Victims’ experiences to be tested in criminal justice system

24 June 2021 By Naomi Neilson
Victims of Crime Commissioner Fiona McCormack

The experiences of victims within the justice system when it comes to decisions and processes will be examined in a new inquiry to determine if updated laws or policies might be needed to keep in line with entitlements under the Victims’ Charter

Under the Victims of Crime Commissioner Fiona McCormack’s first systemic inquiry, victims participating in the justice system will be asked whether reforms to the Victims’ Charter Act 2006 have translated into tangible improvements. Currently little is known about how victims are experiencing participatory entitlements.


As part of the inquiry, victims will be asked about the extent to which they feel they have been able to participate in the justice system and whether new laws or policies might be needed to ensure that they are receiving enough entitlements. 

“Ensuring victims are heard and respected by the justice system is a key part of my role,” Ms McCormack commented in a recent statement. “This inquiry will provide victims with a forum to tell their stories and experiences of the justice system. We will only improve the justice system if the voices of victims are heard.”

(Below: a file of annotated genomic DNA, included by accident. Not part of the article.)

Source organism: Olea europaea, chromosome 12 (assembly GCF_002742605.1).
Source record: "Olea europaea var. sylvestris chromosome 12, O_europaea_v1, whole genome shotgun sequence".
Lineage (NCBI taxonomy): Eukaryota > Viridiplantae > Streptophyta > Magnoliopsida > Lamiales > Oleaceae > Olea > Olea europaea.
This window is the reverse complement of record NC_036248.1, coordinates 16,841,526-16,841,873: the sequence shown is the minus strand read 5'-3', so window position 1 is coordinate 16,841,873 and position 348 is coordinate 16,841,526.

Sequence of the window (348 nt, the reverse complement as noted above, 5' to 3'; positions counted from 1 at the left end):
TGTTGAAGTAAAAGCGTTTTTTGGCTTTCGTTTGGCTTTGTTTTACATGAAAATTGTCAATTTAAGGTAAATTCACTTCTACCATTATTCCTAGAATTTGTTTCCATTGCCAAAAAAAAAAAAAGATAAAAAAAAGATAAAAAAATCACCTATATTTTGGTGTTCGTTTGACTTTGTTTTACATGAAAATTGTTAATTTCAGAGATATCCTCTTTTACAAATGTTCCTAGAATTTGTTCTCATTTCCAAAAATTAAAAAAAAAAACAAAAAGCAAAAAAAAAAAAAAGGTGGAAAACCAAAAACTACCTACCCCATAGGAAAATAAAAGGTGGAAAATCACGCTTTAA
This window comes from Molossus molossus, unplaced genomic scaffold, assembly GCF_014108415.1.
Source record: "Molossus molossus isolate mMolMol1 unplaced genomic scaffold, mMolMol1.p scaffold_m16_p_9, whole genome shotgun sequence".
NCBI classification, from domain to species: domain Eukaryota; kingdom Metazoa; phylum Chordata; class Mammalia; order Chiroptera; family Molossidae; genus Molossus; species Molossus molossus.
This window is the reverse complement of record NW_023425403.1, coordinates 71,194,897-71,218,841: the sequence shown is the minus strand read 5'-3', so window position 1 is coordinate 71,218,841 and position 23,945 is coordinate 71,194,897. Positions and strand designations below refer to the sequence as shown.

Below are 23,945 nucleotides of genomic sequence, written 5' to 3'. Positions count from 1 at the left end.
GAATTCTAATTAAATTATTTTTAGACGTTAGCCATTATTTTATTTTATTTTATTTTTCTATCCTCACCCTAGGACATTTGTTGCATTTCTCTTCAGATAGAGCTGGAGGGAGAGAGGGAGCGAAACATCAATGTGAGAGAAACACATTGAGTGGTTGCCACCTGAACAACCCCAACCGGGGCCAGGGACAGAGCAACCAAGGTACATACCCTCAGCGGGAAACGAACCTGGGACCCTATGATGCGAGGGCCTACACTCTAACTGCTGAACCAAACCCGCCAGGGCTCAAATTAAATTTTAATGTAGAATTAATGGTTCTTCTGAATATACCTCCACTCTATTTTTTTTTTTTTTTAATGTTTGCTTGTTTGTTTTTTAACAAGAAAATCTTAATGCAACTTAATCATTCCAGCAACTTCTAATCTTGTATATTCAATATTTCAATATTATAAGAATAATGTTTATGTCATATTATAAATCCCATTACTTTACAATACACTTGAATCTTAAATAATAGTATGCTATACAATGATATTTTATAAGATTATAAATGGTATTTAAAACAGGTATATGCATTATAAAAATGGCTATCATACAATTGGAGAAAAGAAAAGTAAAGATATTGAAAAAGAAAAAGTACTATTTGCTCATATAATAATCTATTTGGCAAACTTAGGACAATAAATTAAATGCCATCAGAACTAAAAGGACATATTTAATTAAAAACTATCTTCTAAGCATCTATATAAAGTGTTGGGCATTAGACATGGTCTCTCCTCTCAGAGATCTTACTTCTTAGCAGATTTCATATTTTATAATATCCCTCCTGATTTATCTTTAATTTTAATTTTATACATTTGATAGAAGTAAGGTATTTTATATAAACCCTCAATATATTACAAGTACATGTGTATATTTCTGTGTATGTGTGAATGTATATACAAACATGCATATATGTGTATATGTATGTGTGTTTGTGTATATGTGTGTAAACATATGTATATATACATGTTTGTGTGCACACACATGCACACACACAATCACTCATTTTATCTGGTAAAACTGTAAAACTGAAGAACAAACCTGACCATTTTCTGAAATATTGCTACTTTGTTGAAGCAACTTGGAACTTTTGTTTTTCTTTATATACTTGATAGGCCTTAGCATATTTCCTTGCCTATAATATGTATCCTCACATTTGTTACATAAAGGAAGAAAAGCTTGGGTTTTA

The inquiry will rely on findings from the 2016 Victorian Law Reform Commission (VLRC) Victims of Crime in the Criminal Trial Process report. It discovered significant disparity between the victim’s role as expressed in legislation and in practice.

As part of the 2016 inquiry, the VLRC recommended that the role of the victim as a participant in criminal proceedings be legislatively and “operationally recognised”. Since 2018, this has been done via the Victims’ Charter that was amended to include a requirement for investigatory, prosecuting and victims’ services agencies to respect the rights and entitlements of victims as participants in criminal proceedings. 

Victims’ experiences to be tested in criminal justice system
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